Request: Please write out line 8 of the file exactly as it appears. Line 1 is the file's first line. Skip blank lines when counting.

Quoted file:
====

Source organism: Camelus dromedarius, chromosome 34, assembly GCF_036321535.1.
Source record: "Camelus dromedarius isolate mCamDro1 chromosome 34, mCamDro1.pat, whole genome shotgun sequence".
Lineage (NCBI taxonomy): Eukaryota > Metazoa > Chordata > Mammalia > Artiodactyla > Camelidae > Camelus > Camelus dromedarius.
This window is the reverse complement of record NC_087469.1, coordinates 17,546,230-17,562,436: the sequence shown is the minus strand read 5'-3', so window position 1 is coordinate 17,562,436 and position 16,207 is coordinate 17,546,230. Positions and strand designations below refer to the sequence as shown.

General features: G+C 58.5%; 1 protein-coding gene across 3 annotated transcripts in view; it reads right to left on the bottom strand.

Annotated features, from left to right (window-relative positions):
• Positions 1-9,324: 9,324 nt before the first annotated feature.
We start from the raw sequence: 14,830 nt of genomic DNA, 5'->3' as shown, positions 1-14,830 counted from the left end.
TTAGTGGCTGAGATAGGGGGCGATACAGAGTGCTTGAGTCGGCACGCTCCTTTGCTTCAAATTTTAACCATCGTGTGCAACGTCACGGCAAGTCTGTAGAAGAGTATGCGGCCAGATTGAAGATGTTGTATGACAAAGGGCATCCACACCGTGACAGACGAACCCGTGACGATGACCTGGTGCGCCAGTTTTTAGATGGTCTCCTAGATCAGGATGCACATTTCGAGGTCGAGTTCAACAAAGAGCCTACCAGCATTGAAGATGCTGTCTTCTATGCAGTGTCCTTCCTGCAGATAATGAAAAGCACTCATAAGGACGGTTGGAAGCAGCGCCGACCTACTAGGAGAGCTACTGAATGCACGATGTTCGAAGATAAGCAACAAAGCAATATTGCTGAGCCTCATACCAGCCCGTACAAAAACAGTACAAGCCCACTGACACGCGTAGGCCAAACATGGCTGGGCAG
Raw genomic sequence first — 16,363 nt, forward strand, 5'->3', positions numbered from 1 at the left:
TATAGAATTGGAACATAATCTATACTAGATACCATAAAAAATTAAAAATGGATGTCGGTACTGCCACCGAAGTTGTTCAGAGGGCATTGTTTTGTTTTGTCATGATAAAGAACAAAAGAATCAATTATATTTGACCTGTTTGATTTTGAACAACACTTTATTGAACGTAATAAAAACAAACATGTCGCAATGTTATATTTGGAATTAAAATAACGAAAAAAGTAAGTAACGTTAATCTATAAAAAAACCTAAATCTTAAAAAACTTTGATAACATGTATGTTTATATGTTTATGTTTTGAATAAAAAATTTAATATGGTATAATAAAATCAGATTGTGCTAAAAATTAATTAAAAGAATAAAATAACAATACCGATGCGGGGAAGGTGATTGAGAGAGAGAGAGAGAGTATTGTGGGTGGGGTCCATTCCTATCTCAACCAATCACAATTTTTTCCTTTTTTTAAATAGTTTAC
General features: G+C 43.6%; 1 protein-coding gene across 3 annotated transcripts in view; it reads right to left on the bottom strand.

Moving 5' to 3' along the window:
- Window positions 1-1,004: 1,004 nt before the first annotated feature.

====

We start from the raw sequence: 14,830 nt of genomic DNA, 5'->3' as shown, positions 1-14,830 counted from the left end.